Business Interruption insurance won’t cover for Coronavirus…
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Business Interruption insurance won’t cover for Coronavirus…

Rural businesses urged to take all necessary precautions due to lack of insurance cover for Coronavirus outbreak

Farmers and rural businesses are being urged to take all necessary precautions and minimise risks of interruption to business operations, as they will not be covered for any closure due to the coronavirus outbreak.

“Put simply, there is little or no insurance available that covers farming, or any other sector for that matter, due to the exceptional circumstance of the coronavirus outbreak,” says Nigel Wellings of Acres Insurance Brokers.

“Livestock and arable farmers may well be under the impression that they are covered through their Business Interruption policies, but I am afraid this won’t be the case,” he adds.

Business interruption covers for physical damage, such as a roof being blown off a grain store, or fire damage that limits or stops business operations.

These will be caused by ‘defined perils’, such as fire, lightning or theft, and business interruption insurance will cover for losses incurred during inactivity, the expense of storing grain elsewhere until damage is repaired or similar such costs.

“Business interruption does not cover for closure due to Government action, as is the case with coronavirus,” continues Mr Wellings. “Certain policies may include add-ons for Government or public body closures due to cases of notifiable diseases, such as Foot and Mouth. Unfortunately, coronavirus was not a notifiable disease, so won’t be covered.”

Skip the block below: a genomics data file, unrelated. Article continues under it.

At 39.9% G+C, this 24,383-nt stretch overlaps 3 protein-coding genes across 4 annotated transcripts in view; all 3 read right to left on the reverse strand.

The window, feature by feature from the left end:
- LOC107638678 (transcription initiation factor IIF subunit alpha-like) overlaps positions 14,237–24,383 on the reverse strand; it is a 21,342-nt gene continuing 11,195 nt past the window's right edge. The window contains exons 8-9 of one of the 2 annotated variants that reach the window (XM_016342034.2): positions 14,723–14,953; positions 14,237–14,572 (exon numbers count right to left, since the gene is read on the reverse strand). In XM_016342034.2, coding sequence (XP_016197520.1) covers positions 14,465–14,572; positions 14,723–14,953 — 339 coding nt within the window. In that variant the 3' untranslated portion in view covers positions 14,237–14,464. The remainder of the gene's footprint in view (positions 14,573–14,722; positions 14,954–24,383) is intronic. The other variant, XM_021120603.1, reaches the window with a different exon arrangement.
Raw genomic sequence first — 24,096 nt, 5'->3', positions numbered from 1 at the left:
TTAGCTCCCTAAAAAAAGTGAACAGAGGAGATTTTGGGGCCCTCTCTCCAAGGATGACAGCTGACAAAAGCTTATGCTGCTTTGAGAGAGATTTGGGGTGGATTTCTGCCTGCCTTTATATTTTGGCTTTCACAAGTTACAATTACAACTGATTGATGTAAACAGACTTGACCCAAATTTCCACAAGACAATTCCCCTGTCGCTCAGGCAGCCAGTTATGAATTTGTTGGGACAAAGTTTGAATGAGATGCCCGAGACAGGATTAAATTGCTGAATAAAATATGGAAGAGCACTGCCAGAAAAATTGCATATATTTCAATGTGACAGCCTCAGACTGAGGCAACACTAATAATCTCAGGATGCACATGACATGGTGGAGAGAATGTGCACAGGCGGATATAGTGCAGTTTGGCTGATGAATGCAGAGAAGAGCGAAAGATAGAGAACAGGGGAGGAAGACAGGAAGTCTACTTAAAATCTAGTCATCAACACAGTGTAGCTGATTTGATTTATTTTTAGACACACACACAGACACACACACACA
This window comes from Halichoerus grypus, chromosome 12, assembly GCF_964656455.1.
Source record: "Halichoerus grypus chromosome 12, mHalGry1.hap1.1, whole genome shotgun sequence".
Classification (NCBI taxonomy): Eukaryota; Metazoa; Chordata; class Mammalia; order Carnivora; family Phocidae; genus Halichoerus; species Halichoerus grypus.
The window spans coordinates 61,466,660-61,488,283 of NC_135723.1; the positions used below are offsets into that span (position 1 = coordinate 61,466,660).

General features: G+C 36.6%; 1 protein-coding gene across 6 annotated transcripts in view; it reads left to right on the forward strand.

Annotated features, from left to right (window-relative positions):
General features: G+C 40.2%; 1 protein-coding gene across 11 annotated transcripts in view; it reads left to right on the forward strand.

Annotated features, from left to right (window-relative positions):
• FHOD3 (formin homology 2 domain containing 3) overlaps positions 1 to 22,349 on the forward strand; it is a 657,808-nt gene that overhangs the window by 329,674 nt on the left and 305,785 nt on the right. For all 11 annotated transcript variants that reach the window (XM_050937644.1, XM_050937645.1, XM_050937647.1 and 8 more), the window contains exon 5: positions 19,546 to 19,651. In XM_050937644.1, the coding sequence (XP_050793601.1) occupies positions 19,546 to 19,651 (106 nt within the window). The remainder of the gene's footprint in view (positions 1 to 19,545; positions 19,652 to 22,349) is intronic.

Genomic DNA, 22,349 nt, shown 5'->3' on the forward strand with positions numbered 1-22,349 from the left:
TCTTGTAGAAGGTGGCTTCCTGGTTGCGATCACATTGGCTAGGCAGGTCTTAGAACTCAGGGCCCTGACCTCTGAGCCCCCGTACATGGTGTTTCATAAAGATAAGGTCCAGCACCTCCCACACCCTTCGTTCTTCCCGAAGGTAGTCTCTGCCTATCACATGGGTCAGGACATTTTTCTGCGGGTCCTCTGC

With such low crop levels in the ground due to adverse weather conditions and flooding, this couldn’t really come at a worse time.

“This will also particularly hit diversification businesses,” says Mr Wellings. “We have wedding venues that have already taken deposits, restaurants and cafes that have either had to close or are suffering from cancellations and lack of business, and Open Farms that have closed their doors.”

Business Interruption cover will not help in any similar circumstance, and sadly this is the case across the farming sector.

“My main advice is to lobby your MP for support. While promises of Government support and loans are welcomed, how quickly will these come in?” asks Mr Wellings.

“There is an immediate need for cash-flow relief, with so many farms running on such thin margins, particularly during a difficult year with the weather,” he adds.

Mr Wellings also believes the Three Crop rule needs to be reviewed again, after Defra minister George Eustice refused to waive the rule which dictates how many crops a farmer must have in the ground. “This rule really needs relaxing during these exceptional circumstances,” he says.

By following the Government’s public health guidance and implementing temporary business changes, Acres Insurance Brokers’ business continuity plan means it is operating as usual, and is happy to advise and assist anyone with concerns or queries on any farm or rural business insurance related issue.

Call 01536 607070 or visit for assistance.

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